5 reasons to feel positive about tackling climate change

13.08.15 By
This article is more than 8 years old

From economic growth, to inspiring leadership here are five reasons to feel positive about tackling climate change.

1. Last year, global emissions didn’t grow, but the economy did.

In 2014, for the first time in 40 years, energy-related global emissions of carbon dioxide stalled, while the world’s economy continued to grow.

But doesn’t cutting emissions drag down our economic growth? Nope. In 2014, global CO2 emissions were 32.3 billion tonnes, the same as 2013, while the global economy expanded by 3%.

This ‘decoupling’ of emissions from economic growth was not expected into well into the future, but has been driven by China’s embrace of renewable energy, reduction in coal consumption, and improved energy efficiency in the US and EU.

IEA Chief Economist Fatih Birol summed it up best: ‘This gives me even more hope that humankind will be able to work together to combat climate change, the most important threat facing us today’.

2. Fossil fuels lost the race against renewables.

It’s official, the future is renewable. The world is now adding more clean energy capacity per year than fossil fuels. And you know what’s even better news? This trend is not expected to change.

The tipping point came in 2013 when the world increased its renewable energy capacity by 143GW, whereas 141GW was added to fossil fuel burning facilities. By 2030, more than four times as much renewable capacity will be added in comparison to fossil fuels.

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The race towards renewable energy is well underway, but Australia is missing out on the global renewable energy boom.

3. The penny has dropped: investing in new fossil fuels is bad for business

Investing in fossil fuels is bad for business (not to mention the environment).

Individuals and organisations have been shifting their money out of projects that support fossil fuels, as they increasingly become unwise investments for the future. Take the Rockefeller Brothers Fund for example, a huge international philanthropic organisation, which saw it as their ‘moral duty’ to divest. There is also the Church of England that has shifted a cool AU $23million from tar sand, oil and thermal coal and the Guardian Media Group that took the ‘hard-nosed business decision’ to divest. The world’s largest sovereign wealth fund, held by Norway, also dropped its holdings in 53 coal companies.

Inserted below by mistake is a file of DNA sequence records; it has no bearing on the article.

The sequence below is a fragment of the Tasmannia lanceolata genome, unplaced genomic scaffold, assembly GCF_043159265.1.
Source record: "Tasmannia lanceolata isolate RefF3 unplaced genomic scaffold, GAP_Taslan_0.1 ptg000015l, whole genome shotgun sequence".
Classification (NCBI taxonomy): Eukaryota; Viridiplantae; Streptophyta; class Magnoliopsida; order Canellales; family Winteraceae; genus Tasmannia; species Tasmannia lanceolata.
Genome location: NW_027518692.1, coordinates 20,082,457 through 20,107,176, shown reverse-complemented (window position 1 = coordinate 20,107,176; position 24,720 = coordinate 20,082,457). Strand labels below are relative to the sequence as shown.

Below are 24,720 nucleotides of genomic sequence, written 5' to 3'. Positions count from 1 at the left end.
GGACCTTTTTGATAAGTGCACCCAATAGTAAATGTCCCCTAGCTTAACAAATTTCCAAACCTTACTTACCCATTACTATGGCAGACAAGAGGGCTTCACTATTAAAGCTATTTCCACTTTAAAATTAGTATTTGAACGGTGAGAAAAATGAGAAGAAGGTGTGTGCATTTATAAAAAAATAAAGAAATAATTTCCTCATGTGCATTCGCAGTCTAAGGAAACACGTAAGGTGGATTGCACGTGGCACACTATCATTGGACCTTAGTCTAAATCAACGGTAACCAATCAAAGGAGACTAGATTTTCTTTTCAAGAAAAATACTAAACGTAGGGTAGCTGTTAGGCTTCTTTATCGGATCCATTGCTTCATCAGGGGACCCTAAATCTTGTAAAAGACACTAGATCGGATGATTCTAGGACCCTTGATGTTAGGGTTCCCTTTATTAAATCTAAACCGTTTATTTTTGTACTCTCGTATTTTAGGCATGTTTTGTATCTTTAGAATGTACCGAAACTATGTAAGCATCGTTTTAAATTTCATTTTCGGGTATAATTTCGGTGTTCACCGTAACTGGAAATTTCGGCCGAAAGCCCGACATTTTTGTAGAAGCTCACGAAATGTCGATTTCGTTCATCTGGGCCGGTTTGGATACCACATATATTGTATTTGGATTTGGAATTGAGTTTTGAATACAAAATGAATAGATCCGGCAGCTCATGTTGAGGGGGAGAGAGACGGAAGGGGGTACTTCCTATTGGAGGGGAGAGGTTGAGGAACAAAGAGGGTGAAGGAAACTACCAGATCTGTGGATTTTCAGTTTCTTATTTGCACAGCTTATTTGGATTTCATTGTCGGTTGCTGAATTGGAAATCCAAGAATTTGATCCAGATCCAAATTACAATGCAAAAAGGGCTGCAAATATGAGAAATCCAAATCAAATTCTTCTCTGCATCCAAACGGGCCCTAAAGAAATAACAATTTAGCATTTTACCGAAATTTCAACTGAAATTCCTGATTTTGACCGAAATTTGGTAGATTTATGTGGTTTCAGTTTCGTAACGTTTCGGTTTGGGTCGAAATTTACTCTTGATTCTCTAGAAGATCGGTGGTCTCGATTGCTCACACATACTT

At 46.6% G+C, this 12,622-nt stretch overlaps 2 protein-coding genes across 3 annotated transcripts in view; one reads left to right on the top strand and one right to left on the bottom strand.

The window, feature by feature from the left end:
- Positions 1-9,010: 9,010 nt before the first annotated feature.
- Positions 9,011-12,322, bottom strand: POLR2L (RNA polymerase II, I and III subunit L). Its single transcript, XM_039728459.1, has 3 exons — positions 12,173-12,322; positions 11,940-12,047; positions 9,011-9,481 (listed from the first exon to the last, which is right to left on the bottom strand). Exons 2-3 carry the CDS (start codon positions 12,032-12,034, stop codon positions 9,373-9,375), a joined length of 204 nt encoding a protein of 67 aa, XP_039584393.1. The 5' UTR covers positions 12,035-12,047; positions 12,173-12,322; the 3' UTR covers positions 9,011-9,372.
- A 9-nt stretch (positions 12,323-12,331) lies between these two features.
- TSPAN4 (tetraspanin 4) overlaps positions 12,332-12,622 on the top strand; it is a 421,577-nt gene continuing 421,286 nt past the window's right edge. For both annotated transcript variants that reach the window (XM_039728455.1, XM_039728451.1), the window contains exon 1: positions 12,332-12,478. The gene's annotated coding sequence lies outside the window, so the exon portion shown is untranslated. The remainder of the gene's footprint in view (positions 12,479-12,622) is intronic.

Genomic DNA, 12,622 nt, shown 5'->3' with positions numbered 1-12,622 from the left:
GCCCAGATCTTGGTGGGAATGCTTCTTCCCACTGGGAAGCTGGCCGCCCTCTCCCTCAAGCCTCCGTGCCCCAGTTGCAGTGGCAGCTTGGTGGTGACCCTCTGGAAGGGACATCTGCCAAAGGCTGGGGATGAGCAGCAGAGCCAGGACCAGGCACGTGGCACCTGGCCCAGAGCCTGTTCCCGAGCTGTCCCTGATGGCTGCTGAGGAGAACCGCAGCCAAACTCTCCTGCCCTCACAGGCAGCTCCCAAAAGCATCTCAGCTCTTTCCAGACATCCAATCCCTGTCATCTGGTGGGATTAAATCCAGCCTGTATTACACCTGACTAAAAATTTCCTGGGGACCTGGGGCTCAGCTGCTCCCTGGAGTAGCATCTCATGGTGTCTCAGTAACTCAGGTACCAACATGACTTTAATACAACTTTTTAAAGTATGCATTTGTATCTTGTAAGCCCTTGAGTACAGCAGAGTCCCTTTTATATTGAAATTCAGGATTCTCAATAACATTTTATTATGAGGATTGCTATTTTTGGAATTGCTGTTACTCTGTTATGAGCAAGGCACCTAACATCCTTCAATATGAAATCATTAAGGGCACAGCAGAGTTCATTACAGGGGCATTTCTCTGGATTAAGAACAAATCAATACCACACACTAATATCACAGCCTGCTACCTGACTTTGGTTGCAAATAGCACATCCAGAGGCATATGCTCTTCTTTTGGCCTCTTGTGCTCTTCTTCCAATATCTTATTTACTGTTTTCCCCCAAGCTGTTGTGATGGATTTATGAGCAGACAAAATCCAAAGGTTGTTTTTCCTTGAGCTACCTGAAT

And let’s not forget what the UN Climate Chief, Christiana Figueres had to say whilst visiting Australia this year: “There is no space for new coal”. Looks like now is a good time to stop investing in it.

4. Leaders are clued-in to the issue, and are committed to action on climate change

“We are the first generation that can end poverty and the last generation that can take steps to avoid the worst impact of climate change.” – Ban Ki-moon, Secretary-General of the United Nations

“At this point in time, it’s macro critical, it’s people critical, it’s planet critical.” – Christine Lagarde, Managing Director, IMF

“We’re not going to be able to burn it all.”- Barak Obama, President of the United States

5. Momentum is building for the next global climate summit in Paris

World leaders are gathering in Paris at the end of this year to set a new global agreement to limit greenhouse gas emissions and keep the warming of our planet to below 2C. It’s a big deal. In the lead up, countries have begun to submit their post 2020 emissions reduction targets. It’s hoped that the early pledges by countries like the US, EU and Mexico will encourage an ‘upward spiral of ambition’ ahead of the summit in December 2015.

And where national governments aren’t contributing enough, states like California and Ontario are doing their own thing and setting state based emission reduction pledges anyway.